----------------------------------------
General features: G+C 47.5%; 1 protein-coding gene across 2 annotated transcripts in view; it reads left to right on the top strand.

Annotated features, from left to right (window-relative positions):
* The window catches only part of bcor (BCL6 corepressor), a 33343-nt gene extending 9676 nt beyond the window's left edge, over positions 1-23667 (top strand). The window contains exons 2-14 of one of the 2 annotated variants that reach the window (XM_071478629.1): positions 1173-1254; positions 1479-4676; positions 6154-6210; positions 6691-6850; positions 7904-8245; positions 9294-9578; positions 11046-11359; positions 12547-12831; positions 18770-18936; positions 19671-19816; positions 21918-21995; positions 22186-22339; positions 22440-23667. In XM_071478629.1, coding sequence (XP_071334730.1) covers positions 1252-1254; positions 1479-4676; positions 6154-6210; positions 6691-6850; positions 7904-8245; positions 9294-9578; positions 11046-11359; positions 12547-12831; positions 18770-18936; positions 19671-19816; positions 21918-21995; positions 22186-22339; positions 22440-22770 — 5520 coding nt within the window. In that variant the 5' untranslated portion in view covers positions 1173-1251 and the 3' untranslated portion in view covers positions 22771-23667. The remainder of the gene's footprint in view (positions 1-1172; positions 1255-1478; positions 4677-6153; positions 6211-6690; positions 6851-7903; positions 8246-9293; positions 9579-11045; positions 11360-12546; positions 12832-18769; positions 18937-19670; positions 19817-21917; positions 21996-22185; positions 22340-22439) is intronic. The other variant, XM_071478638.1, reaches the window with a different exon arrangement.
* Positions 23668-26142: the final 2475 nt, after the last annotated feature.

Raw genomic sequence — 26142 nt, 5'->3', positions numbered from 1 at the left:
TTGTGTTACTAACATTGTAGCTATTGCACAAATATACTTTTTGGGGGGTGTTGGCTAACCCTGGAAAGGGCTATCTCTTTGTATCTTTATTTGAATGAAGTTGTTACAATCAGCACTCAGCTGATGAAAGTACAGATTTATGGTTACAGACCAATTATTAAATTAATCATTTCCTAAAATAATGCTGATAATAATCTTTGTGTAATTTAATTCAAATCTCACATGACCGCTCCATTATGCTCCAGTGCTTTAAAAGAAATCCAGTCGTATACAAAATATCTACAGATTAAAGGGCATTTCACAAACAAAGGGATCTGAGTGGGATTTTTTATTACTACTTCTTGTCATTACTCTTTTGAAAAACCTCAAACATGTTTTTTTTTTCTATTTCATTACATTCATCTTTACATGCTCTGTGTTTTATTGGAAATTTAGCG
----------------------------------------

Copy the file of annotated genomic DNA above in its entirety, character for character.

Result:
General features: G+C 47.5%; 1 protein-coding gene across 2 annotated transcripts in view; it reads left to right on the top strand.

Annotated features, from left to right (window-relative positions):
* The window catches only part of bcor (BCL6 corepressor), a 33343-nt gene extending 9676 nt beyond the window's left edge, over positions 1-23667 (top strand). The window contains exons 2-14 of one of the 2 annotated variants that reach the window (XM_071478629.1): positions 1173-1254; positions 1479-4676; positions 6154-6210; positions 6691-6850; positions 7904-8245; positions 9294-9578; positions 11046-11359; positions 12547-12831; positions 18770-18936; positions 19671-19816; positions 21918-21995; positions 22186-22339; positions 22440-23667. In XM_071478629.1, coding sequence (XP_071334730.1) covers positions 1252-1254; positions 1479-4676; positions 6154-6210; positions 6691-6850; positions 7904-8245; positions 9294-9578; positions 11046-11359; positions 12547-12831; positions 18770-18936; positions 19671-19816; positions 21918-21995; positions 22186-22339; positions 22440-22770 — 5520 coding nt within the window. In that variant the 5' untranslated portion in view covers positions 1173-1251 and the 3' untranslated portion in view covers positions 22771-23667. The remainder of the gene's footprint in view (positions 1-1172; positions 1255-1478; positions 4677-6153; positions 6211-6690; positions 6851-7903; positions 8246-9293; positions 9579-11045; positions 11360-12546; positions 12832-18769; positions 18937-19670; positions 19817-21917; positions 21996-22185; positions 22340-22439) is intronic. The other variant, XM_071478638.1, reaches the window with a different exon arrangement.
* Positions 23668-26142: the final 2475 nt, after the last annotated feature.

Raw genomic sequence — 26142 nt, 5'->3', positions numbered from 1 at the left:
TTGTGTTACTAACATTGTAGCTATTGCACAAATATACTTTTTGGGGGGTGTTGGCTAACCCTGGAAAGGGCTATCTCTTTGTATCTTTATTTGAATGAAGTTGTTACAATCAGCACTCAGCTGATGAAAGTACAGATTTATGGTTACAGACCAATTATTAAATTAATCATTTCCTAAAATAATGCTGATAATAATCTTTGTGTAATTTAATTCAAATCTCACATGACCGCTCCATTATGCTCCAGTGCTTTAAAAGAAATCCAGTCGTATACAAAATATCTACAGATTAAAGGGCATTTCACAAACAAAGGGATCTGAGTGGGATTTTTTATTACTACTTCTTGTCATTACTCTTTTGAAAAACCTCAAACATGTTTTTTTTTTCTATTTCATTACATTCATCTTTACATGCTCTGTGTTTTATTGGAAATTTAGCG